I know from biology teachers that they use my programs, which are broadcast on the Bavarian radio educational channel "BR-alpha", for teaching. A short introduction, then the 15-minute program on a certain topic and afterwards it will be discussed. For example, a closer look at scientific data. I am satisfied there, can show that science is fun and takes it further.

Children’s learning and brain development are a central theme of your work. What do you think is the perfect environment for a learning child?

Thats is quite easy. First of all, you have to make sure that the children have fun. That the mother does not play the taxi driver from one event to the next and that one is mutually poisoned in a traffic jam. The second is a natural environment, e.g. in the forest, sandpit or on the beach. There’s something for everyone. Whether you’re messing around in the sand or building complicated buildings. You can definitely learn something and try your creativity no matter how old you are. The problem with certain toys is always that it is too simple or too complicated for some children and the child then gets bored. This can practically not happen in the wild.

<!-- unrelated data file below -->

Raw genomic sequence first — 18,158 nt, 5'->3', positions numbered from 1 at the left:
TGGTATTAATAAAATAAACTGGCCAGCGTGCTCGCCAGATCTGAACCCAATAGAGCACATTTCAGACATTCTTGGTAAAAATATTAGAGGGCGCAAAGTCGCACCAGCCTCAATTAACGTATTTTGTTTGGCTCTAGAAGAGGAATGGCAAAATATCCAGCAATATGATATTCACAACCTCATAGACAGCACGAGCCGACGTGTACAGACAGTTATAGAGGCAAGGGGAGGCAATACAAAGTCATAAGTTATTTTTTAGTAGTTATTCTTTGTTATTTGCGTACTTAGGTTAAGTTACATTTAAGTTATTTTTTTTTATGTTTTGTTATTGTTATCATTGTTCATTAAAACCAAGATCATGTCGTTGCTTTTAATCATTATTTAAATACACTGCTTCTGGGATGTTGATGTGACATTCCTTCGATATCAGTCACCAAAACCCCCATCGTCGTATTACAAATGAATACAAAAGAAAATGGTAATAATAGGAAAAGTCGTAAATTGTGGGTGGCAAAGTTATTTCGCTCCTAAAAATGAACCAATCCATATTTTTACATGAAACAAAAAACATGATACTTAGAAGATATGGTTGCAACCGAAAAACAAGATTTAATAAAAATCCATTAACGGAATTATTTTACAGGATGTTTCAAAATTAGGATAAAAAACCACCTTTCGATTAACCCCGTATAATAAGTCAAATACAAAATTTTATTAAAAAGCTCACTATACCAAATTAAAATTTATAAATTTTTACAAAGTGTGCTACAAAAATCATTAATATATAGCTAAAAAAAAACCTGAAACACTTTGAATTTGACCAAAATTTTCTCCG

Where do you see the most serious mistakes in education and especially in media education?

The media is a dosing problem. We know that there is hardly a boy who learns vocabulary on the Playstation. The children are introduced to the media far too early and are tempted to do everything possible with them. Sex and crime for ten year olds, that shouldn’t be! Likewise, children and adolescents spend more time in front of screen media (approx. 5 hours a day) than at school (approx. 4 hours a day). What they learn in front of screen media is shooting, outsmarting each other, all kinds of petty crime and violence. You dull.